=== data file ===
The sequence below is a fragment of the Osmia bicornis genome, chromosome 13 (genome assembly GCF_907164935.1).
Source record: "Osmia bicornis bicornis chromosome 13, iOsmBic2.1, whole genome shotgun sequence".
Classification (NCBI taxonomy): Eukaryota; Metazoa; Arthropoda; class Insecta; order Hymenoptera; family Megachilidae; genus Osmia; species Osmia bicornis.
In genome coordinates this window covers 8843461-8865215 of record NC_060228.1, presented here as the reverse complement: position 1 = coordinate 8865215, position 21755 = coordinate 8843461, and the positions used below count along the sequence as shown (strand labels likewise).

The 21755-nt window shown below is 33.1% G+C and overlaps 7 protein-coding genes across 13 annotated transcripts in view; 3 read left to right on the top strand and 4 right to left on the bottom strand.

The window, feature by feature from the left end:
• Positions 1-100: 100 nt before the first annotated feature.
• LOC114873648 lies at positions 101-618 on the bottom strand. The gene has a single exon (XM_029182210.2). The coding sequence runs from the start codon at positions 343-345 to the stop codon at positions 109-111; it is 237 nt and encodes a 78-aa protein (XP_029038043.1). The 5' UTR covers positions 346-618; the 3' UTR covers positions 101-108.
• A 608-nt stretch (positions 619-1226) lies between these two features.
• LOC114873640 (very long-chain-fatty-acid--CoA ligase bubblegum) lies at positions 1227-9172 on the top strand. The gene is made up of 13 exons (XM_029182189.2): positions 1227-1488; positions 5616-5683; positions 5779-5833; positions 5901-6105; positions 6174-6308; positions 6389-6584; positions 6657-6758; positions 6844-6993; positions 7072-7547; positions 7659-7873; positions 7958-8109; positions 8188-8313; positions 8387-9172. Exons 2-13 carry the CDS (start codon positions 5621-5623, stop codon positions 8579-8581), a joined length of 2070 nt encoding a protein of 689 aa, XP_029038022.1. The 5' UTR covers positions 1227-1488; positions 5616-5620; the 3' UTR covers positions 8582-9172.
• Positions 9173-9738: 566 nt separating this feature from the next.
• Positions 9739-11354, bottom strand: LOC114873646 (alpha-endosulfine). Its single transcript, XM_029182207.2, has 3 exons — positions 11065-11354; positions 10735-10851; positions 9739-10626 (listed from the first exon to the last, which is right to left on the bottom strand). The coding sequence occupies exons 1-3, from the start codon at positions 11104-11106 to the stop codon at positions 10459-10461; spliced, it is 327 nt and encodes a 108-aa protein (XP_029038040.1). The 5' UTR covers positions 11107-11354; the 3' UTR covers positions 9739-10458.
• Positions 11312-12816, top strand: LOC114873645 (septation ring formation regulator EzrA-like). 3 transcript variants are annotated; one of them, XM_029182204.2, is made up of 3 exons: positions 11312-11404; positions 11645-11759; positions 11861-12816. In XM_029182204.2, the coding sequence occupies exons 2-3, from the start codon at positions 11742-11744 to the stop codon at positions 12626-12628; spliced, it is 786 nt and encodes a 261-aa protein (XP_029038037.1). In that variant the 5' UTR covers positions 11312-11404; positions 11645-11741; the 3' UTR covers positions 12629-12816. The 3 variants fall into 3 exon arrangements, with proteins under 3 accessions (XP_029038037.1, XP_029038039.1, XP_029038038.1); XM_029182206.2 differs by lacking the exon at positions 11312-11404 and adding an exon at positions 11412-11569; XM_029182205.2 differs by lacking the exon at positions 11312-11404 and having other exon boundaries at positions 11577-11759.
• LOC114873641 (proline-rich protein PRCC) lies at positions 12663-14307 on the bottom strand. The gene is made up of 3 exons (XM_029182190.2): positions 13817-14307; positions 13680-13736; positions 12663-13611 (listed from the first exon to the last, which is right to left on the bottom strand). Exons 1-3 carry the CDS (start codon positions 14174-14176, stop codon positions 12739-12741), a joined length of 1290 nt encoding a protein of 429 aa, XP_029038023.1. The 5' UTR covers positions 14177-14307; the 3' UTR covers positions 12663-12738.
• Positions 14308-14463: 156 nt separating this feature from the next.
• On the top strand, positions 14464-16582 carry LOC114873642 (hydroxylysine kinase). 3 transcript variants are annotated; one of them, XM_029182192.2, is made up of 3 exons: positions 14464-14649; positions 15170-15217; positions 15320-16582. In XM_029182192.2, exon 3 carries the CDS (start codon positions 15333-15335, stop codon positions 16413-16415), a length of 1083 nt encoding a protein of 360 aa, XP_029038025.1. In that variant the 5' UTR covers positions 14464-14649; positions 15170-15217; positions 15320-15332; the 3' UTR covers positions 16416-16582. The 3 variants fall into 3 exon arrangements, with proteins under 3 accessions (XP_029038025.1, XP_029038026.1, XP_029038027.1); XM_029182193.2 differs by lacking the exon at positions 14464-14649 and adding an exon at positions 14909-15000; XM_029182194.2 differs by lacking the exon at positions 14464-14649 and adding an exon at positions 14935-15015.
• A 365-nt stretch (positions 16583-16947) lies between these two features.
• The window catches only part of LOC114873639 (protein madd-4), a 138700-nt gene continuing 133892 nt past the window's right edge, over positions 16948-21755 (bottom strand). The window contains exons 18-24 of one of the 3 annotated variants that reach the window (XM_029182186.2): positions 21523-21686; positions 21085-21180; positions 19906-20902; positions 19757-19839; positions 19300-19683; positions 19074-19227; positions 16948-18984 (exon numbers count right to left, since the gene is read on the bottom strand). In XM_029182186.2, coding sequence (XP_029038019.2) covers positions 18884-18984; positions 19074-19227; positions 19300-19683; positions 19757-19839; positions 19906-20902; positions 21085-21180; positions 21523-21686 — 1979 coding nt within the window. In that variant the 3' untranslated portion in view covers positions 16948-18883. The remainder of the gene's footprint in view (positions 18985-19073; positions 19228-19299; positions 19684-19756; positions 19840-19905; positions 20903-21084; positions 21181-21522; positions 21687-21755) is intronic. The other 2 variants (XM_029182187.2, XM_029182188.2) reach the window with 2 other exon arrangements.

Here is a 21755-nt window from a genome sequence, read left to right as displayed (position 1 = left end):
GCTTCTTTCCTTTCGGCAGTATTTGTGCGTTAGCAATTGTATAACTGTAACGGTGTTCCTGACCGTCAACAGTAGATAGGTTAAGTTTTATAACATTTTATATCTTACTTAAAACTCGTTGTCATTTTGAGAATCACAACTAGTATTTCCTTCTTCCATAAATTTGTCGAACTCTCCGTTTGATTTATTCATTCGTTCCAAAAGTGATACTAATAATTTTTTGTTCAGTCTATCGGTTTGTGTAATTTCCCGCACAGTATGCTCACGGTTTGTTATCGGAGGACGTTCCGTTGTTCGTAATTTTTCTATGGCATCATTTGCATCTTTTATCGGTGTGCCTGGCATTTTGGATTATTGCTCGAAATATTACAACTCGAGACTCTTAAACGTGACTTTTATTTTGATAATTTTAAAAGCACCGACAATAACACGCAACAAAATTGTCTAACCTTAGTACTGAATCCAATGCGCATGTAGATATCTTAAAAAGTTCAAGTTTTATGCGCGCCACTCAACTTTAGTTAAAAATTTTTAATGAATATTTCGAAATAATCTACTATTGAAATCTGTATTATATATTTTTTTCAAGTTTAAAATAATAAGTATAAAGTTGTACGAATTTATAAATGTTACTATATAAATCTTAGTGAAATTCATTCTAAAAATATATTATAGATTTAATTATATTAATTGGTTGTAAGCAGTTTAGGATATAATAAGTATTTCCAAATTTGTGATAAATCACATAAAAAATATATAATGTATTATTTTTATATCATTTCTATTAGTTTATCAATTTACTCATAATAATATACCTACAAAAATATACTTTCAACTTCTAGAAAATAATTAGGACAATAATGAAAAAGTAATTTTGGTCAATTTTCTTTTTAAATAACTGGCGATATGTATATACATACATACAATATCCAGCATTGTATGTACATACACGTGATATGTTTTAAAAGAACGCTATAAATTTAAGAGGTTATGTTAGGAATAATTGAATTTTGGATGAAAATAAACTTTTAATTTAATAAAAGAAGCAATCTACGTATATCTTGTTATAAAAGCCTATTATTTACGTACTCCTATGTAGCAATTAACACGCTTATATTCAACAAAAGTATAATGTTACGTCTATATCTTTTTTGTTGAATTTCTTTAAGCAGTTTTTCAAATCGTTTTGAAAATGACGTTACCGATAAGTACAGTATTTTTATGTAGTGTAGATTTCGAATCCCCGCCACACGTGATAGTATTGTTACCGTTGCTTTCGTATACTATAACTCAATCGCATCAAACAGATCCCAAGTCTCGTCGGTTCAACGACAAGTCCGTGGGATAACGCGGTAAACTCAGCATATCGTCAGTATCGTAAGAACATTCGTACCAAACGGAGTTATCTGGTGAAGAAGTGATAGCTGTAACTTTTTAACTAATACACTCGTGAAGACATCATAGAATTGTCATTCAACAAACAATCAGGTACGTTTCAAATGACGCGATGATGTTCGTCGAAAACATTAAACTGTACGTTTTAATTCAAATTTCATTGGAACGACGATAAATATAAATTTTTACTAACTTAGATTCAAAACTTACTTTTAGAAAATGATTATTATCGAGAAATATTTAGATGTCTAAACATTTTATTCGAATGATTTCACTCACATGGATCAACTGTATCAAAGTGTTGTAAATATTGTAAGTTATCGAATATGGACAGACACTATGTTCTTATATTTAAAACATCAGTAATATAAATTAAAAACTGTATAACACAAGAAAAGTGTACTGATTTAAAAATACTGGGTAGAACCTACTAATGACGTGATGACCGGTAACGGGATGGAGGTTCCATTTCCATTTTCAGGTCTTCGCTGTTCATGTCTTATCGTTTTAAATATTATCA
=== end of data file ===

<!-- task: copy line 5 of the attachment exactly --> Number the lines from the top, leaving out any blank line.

The 21755-nt window shown below is 33.1% G+C and overlaps 7 protein-coding genes across 13 annotated transcripts in view; 3 read left to right on the top strand and 4 right to left on the bottom strand.